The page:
UK regulators warn public of pension scammer tactics as victims report losing an average of £91,000 in 2017

Aug 17, 2018
A new campaign to tackle pension scams launched last week in the UK as the latest figures reveal that victims of pension scammers lost an average of £91,000 each in 2017.

The Financial Conduct Authority (FCA) and The Pensions Regulator (TPR) have joined forces to urge the public to be on their guard when receiving unexpected offers about their pension and to check who they are dealing with. The two regulators have launched a new ScamSmart advertising campaign targeting pension holders aged 45-65, the group most at risk of pension scams. This comes as a new poll commissioned by the regulators reveals that almost a third (32%) of pension holders aged 45 to 65 would not know how to check whether they are speaking with a legitimate pensions adviser or provider.

Highly sophisticated scammers lure people into transferring their pensions into fraudulent schemes, stealing an average of £91,000 per victim. Victims of pension scams can lose their life savings, and be left facing retirement with limited income.

The FCA and TPR are calling the public’s attention to the tactics used by pensions scammers. One of the most common tactics is to offer a ‘free pension review’. Research reveals that one in eight 45 to 65-year-olds surveyed (12%) said they would trust an offer of a ‘free pension review’ from someone claiming to be a pension advisor.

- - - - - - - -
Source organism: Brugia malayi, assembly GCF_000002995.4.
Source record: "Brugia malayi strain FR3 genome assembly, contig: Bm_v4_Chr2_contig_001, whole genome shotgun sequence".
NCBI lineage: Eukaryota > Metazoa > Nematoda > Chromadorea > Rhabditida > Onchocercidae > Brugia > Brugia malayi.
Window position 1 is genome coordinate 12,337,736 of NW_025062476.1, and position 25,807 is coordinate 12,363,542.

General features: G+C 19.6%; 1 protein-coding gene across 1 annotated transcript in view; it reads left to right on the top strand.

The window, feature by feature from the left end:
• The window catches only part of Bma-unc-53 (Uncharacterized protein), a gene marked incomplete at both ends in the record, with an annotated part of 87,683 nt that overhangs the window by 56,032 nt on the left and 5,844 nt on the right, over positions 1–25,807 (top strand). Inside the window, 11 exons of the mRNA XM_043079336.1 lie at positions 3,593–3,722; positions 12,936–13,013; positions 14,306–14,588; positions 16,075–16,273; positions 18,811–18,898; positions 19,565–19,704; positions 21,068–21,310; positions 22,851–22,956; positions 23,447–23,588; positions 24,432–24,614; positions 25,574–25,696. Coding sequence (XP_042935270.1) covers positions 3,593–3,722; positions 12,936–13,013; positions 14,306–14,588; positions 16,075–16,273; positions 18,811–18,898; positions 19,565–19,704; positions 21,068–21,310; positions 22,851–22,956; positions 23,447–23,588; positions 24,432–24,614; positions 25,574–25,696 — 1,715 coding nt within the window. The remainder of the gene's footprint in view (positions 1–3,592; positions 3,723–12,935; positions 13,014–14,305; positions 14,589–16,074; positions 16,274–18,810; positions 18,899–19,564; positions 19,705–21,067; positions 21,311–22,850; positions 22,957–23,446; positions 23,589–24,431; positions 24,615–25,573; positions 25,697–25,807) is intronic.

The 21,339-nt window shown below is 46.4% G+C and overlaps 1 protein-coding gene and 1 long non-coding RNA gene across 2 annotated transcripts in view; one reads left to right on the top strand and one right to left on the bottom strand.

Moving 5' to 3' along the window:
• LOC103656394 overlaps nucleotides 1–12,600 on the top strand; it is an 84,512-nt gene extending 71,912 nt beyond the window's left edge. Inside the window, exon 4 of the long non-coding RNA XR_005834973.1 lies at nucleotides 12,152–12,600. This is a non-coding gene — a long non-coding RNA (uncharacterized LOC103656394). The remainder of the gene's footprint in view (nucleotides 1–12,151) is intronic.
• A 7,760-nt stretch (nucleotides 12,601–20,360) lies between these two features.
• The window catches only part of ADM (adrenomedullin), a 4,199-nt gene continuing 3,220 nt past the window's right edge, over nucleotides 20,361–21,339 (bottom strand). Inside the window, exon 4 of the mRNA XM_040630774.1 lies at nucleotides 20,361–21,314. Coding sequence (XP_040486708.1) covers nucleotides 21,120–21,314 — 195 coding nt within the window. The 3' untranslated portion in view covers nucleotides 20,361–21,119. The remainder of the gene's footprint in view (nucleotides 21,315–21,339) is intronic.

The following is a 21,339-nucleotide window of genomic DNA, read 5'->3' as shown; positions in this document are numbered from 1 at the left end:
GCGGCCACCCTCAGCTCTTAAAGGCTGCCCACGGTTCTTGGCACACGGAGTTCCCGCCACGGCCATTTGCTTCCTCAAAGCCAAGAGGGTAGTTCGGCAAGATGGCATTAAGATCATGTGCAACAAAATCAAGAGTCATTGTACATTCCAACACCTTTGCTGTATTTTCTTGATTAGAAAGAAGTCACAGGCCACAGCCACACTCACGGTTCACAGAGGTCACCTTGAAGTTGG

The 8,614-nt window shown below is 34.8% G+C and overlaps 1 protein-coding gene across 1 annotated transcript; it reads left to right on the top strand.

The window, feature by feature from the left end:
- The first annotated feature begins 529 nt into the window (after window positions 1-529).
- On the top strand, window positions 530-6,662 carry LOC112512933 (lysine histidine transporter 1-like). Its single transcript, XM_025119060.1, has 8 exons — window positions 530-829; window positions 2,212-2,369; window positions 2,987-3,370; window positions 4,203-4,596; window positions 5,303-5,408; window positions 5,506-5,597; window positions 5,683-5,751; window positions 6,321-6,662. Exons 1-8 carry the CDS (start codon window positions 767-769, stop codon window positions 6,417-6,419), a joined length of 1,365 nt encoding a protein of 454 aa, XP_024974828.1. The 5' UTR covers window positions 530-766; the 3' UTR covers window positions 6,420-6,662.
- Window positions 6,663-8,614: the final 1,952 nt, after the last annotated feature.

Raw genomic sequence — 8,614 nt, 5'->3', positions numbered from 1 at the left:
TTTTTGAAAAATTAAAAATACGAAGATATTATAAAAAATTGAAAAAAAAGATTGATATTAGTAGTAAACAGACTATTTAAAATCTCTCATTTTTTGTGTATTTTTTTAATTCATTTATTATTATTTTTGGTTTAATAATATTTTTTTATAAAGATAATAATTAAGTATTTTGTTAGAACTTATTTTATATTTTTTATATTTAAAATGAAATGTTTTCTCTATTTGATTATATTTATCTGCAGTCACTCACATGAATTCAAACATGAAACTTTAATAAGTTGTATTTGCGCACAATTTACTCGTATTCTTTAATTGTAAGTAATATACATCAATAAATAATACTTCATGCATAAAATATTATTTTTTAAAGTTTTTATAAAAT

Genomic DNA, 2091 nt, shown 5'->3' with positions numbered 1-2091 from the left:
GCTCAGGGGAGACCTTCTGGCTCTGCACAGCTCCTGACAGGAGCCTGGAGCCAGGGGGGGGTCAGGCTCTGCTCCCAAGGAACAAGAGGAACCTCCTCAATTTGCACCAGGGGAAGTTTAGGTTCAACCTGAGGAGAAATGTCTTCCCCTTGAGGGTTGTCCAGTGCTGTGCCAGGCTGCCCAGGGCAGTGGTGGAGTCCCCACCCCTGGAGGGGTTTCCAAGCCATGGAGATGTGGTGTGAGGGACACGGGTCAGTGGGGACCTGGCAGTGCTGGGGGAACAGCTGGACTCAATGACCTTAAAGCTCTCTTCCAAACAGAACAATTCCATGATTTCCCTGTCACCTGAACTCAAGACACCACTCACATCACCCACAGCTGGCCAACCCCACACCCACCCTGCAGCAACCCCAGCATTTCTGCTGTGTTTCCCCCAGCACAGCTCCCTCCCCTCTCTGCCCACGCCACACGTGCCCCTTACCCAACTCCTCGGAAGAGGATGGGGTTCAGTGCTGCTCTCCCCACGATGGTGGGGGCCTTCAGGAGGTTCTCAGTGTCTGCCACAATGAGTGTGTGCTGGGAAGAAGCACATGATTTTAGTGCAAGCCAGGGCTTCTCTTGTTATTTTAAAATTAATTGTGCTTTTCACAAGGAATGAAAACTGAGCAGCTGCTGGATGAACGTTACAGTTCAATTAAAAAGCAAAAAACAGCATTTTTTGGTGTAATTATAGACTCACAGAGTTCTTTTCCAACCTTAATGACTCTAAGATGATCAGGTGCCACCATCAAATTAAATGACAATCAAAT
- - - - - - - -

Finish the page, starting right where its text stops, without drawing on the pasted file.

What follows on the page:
Cold calling is currently by far the most common method used to initiate pension fraud. Other scam tactics include: 
 
  • Unexpected contact about your pension via phone, post or email;
  • Promises of guaranteed high returns and downplaying the risks;
  • Offering unusual or overseas investments that aren’t regulated by the FCA e.g. overseas hotels, forestry, green energy schemes;
  • Putting people under pressure to make a quick decision, for example with time-limited offers, and sending a courier round with paperwork to sign; and
  • Claiming to be able to unlock money from an individual’s pension (which is normally only possible from age 55).
It is believed that only a minority of pension scams are ever reported. The FCA and TPR are urging anyone who believes they may have been targeted to come forward.

Dimitrios Tsivrikos, consumer and business psychologist, said: "Scammers are intelligent, ambitious and deceiving. They mimic the sales patter used by salesmen, building trust, a rapport and a relationship to infiltrate our psyches and influence our behaviour. That’s why I want everyone to remember that if it sounds too good to be true, then it probably is. So, put the phone down to unsolicited calls regarding your pension and stop a scammer from stealing your retirement."

The FCA and TPR are urging the public to be ScamSmart with their pension and always check who they’re dealing with. The regulators recommend four simple steps to protect yourself from pension scams:
 
  • Reject unexpected pension offers whether made online, on social media or over the phone;
  • Check who you’re dealing with before changing your pension arrangements;
  • Don’t be rushed or pressured into making any decision about your pension; and
  • Consider getting impartial information and advice.
If you think you’ve been a victim of a pension scam, report it. Visit www.fca.org.uk/scamsmart to find out more.

Source: Financial Conduct Authority.